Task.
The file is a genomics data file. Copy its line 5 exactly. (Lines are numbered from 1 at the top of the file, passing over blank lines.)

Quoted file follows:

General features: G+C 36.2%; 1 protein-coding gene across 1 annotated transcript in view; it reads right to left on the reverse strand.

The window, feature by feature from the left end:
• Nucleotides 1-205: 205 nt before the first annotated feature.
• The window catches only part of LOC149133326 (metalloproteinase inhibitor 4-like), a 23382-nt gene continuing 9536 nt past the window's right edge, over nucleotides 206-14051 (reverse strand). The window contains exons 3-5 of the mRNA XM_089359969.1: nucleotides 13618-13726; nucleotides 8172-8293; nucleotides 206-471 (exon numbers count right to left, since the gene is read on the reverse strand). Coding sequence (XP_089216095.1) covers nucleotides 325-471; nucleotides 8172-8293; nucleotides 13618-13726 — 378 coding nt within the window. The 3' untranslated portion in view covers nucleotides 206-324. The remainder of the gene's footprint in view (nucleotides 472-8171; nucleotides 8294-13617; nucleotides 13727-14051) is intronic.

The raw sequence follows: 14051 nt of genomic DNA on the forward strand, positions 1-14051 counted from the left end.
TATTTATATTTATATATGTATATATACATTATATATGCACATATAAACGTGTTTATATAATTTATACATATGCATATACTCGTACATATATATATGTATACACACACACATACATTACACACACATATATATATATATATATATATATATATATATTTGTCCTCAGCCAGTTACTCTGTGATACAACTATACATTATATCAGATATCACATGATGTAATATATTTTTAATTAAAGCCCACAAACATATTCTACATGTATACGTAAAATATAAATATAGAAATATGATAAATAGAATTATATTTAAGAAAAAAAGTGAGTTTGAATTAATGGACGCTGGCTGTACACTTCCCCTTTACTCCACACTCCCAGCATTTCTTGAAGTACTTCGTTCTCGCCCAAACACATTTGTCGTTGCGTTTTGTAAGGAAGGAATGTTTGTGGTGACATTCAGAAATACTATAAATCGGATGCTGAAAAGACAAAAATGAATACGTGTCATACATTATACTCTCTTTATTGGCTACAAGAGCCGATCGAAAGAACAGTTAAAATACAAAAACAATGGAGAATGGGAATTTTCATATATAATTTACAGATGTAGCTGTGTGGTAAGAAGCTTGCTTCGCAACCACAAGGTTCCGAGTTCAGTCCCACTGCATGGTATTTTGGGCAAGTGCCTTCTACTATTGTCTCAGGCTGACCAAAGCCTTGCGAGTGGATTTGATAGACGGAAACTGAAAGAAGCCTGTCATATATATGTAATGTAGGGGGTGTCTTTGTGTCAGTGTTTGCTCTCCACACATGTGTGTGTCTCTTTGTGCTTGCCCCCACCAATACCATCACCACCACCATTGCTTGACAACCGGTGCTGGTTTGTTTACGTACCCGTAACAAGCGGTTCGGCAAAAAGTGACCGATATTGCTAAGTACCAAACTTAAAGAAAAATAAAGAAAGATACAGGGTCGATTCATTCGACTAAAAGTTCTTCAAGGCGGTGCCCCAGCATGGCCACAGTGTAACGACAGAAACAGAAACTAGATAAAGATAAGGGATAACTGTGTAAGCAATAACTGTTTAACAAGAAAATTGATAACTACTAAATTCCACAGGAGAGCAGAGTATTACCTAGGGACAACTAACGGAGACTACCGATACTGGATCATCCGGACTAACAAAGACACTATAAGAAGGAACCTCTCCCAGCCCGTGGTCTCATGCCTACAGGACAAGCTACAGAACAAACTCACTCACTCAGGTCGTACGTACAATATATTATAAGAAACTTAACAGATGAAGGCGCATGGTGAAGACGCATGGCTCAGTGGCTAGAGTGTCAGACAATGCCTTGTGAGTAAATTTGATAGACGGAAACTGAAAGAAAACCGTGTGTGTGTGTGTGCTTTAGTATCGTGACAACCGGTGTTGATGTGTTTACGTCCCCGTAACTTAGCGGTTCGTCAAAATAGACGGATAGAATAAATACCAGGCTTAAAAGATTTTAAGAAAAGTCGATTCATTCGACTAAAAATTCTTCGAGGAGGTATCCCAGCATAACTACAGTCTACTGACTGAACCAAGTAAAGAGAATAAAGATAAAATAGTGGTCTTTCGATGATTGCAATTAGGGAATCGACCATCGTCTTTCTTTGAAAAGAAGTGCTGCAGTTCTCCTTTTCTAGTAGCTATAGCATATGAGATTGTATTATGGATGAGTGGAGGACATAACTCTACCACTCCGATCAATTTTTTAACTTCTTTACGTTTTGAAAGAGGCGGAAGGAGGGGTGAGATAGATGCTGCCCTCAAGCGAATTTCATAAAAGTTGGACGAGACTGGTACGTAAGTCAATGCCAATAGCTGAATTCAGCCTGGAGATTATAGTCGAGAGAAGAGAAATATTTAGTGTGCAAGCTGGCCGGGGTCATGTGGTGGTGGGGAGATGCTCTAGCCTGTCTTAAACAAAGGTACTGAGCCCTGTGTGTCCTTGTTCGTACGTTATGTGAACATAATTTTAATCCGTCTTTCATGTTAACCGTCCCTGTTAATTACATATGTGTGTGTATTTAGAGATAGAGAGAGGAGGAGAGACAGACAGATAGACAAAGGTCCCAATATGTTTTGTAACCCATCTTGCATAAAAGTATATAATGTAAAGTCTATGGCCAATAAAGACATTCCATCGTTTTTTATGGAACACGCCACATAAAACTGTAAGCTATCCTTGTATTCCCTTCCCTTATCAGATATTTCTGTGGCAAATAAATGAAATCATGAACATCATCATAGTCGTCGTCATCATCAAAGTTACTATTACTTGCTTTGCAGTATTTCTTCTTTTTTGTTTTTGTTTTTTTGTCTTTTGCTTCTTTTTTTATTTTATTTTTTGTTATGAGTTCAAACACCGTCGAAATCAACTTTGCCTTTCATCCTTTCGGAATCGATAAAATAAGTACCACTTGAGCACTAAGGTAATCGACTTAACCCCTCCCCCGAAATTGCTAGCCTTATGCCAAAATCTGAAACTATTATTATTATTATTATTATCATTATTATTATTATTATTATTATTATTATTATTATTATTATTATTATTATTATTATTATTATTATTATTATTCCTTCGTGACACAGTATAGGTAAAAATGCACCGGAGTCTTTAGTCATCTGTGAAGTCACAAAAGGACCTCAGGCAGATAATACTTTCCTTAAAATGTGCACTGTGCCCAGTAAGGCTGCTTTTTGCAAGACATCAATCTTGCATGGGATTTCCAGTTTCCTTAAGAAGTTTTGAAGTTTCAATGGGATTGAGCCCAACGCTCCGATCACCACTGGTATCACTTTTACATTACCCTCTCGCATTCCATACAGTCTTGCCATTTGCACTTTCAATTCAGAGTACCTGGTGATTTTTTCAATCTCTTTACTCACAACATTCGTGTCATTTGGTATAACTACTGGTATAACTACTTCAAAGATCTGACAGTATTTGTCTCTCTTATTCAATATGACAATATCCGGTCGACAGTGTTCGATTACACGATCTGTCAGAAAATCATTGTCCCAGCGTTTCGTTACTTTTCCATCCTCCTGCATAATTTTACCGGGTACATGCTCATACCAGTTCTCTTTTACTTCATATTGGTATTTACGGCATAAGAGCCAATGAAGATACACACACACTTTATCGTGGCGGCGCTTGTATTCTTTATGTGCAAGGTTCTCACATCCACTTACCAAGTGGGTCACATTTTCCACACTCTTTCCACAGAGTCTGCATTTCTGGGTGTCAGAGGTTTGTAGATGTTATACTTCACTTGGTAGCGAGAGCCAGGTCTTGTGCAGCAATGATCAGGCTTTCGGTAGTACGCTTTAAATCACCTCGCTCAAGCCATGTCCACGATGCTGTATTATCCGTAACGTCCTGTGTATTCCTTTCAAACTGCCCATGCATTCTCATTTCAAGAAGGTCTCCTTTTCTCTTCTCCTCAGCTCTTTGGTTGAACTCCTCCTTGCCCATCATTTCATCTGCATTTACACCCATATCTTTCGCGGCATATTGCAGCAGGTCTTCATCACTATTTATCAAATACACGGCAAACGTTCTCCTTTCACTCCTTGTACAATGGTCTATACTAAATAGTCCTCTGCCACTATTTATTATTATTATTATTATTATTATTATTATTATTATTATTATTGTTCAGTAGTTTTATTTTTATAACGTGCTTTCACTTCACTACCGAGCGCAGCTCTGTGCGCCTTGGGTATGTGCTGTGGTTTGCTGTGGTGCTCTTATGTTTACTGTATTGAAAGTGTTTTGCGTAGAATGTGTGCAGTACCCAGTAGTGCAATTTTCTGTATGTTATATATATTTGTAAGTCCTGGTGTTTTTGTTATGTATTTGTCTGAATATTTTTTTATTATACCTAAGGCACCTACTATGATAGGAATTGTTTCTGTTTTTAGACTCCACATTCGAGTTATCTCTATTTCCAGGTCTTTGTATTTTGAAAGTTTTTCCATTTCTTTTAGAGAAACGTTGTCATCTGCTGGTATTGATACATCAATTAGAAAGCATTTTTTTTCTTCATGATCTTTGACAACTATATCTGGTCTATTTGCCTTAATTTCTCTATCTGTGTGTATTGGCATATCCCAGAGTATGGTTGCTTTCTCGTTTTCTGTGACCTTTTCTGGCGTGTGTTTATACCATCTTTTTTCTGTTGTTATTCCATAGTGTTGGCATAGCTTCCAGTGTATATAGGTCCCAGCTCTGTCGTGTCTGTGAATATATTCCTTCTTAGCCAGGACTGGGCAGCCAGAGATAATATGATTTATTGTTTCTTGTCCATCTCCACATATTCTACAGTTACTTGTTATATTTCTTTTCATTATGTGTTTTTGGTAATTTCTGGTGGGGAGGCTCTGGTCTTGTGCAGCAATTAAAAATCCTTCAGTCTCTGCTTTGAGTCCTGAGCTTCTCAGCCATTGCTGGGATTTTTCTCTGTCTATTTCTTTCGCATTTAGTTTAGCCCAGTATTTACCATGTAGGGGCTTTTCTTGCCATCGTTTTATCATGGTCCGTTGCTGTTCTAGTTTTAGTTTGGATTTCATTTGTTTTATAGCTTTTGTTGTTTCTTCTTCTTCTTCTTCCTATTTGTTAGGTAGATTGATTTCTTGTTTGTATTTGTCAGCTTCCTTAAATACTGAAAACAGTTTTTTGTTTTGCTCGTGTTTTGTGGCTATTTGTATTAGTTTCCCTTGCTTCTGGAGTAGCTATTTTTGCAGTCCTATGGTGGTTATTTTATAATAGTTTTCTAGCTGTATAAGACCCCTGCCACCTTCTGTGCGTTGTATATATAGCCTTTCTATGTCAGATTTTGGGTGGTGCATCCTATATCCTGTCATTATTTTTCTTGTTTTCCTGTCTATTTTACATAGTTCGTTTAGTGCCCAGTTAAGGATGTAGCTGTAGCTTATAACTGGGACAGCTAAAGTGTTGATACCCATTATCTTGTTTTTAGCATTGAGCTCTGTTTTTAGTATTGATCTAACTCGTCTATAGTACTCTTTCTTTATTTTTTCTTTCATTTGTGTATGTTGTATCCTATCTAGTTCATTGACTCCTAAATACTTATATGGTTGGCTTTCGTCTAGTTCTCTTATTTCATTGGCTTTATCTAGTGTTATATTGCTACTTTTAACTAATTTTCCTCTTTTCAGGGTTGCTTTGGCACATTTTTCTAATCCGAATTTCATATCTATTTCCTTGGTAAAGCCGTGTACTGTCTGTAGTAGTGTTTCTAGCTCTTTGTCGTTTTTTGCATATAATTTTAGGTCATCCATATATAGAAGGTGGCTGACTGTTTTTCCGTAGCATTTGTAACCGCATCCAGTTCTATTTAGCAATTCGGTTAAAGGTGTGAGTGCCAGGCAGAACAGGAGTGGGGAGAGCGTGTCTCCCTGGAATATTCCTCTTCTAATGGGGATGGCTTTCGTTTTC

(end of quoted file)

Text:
The raw sequence follows: 14051 nt of genomic DNA on the forward strand, positions 1-14051 counted from the left end.